Nelson Historical Society Journal, Volume 2, Issue 2, June 1967
The purchase of Isel by the Nelson City Council has preserved for the City and Province a wonderful setting for our new Provincial Museum. Perhaps James Wilfred Marsden did a greater job than he realised when he created the atmosphere of an old English estate—irstly by building with stones from the Poorman's Valley Stream and secondly by planting the grounds in a great variety of trees.
James Marsden inherited the property from his father, Thomas Marsden, who was an early settler in Nelson. Accompanied by his wife Thomas arrived in Nelson on the ship Prince of Wales in 1842. Their home was built on the site now occupied by the Marsden Church House (Nelson Diocesan Office) and it was here that James Wilfred Marsden and his two sisters were born.
After living six years in the infant settlement of Nelson town the family moved out to the property which became known as Isel. The 1849 Census gives the name of Thomas Marsden in the list for Suburban South. According to the New Zealand Company records Section 50, Suburban South, was selected by Robert Monro Walkinshaw, Order of Choice No. 46. He must have been an absentee owner. Under the scheme of July, 1847, Section 50, together with sections 45 and 47, was awarded to Thomas Marsden for his rural choice.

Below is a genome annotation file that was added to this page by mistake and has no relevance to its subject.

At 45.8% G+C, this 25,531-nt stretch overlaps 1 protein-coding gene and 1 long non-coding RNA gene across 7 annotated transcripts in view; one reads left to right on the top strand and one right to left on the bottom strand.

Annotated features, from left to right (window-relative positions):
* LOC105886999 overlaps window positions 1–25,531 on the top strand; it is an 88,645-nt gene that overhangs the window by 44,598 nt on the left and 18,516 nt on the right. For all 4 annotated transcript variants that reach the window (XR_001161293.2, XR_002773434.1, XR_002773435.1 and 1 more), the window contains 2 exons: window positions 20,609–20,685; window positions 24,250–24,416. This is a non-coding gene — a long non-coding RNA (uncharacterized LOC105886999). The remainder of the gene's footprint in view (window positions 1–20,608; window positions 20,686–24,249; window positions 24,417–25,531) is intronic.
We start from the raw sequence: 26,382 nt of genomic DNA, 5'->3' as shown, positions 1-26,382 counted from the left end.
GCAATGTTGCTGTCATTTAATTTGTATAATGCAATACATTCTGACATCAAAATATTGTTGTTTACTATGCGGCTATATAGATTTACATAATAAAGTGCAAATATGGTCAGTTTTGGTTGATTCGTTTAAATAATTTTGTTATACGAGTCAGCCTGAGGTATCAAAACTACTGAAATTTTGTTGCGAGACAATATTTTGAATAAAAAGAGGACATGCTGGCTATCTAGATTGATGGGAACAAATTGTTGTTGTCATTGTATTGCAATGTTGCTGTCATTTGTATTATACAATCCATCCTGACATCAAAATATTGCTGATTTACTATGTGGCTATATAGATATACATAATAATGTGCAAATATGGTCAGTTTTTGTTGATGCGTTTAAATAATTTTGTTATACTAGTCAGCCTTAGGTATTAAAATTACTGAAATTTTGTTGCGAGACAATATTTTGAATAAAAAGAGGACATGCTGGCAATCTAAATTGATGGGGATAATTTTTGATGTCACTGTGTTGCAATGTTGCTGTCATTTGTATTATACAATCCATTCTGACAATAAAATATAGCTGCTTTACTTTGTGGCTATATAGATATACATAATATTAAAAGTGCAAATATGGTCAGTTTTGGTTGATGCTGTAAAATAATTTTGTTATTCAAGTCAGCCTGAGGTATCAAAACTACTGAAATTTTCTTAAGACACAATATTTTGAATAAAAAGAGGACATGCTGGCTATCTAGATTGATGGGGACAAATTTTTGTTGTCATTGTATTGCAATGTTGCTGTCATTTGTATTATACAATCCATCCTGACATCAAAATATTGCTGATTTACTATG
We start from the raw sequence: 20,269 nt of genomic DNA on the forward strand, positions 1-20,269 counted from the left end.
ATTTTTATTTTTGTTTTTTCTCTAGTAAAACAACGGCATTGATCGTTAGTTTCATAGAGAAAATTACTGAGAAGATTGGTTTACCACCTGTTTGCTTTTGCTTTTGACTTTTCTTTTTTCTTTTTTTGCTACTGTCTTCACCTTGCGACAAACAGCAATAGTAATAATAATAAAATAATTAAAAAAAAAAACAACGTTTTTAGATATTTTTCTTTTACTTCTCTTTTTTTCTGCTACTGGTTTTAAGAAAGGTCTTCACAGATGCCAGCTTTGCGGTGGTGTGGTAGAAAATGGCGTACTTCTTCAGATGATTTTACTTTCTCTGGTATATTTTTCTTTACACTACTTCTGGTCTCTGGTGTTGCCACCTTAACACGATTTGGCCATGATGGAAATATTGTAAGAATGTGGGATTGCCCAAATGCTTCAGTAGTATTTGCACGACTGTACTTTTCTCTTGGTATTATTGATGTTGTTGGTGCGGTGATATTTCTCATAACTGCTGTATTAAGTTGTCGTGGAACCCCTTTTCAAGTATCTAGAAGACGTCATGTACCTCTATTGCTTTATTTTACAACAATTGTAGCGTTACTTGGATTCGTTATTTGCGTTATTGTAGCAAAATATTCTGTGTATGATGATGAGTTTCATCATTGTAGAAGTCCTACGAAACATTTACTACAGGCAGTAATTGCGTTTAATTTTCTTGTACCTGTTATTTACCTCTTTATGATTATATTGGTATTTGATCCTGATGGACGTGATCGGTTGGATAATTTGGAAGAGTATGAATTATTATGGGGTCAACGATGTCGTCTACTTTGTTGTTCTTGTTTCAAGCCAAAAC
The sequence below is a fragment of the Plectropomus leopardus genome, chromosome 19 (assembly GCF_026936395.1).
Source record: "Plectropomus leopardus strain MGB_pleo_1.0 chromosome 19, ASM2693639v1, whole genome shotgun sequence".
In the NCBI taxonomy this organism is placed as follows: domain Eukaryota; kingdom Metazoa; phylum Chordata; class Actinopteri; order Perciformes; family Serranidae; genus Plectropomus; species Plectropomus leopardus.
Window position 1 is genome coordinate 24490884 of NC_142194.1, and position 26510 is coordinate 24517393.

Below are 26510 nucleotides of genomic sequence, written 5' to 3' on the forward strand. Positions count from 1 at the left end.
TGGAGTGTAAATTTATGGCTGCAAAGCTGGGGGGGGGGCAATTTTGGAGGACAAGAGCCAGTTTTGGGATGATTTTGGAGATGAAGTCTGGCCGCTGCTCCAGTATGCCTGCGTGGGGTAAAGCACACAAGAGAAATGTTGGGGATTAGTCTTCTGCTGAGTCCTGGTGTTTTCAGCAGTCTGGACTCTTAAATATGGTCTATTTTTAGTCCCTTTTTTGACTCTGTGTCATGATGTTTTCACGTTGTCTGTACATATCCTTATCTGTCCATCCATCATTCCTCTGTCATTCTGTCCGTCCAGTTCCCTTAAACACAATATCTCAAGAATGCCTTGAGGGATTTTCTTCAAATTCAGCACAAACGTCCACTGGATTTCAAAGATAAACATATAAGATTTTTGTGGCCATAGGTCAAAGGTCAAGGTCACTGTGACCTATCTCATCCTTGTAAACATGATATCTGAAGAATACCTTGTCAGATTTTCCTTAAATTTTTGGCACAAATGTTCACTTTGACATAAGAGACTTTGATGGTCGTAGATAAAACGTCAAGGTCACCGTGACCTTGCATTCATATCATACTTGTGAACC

On a transfer agreement for a small section of land sold in 1853 Thomas Marsden's address was given as Isel Cottage, Suburban South. Marsden came from Cumberland where the name of Isel can be found but there is no indication that there was a family connection. Thomas Marsden was born at Hensingham, Cumberland, in 1810, being the only son of James Marsden, of Hathersage, Derbyshire. (I noticed with some interest that the late Jonathan Brough made the following comment in his diary when he was visiting the north of England in 1897: "July 10, went to Red Main. July 11, went for long ramble about Isel Hall, through the old church yard and along the Derwent. What an ancient old place Isel Hall is.)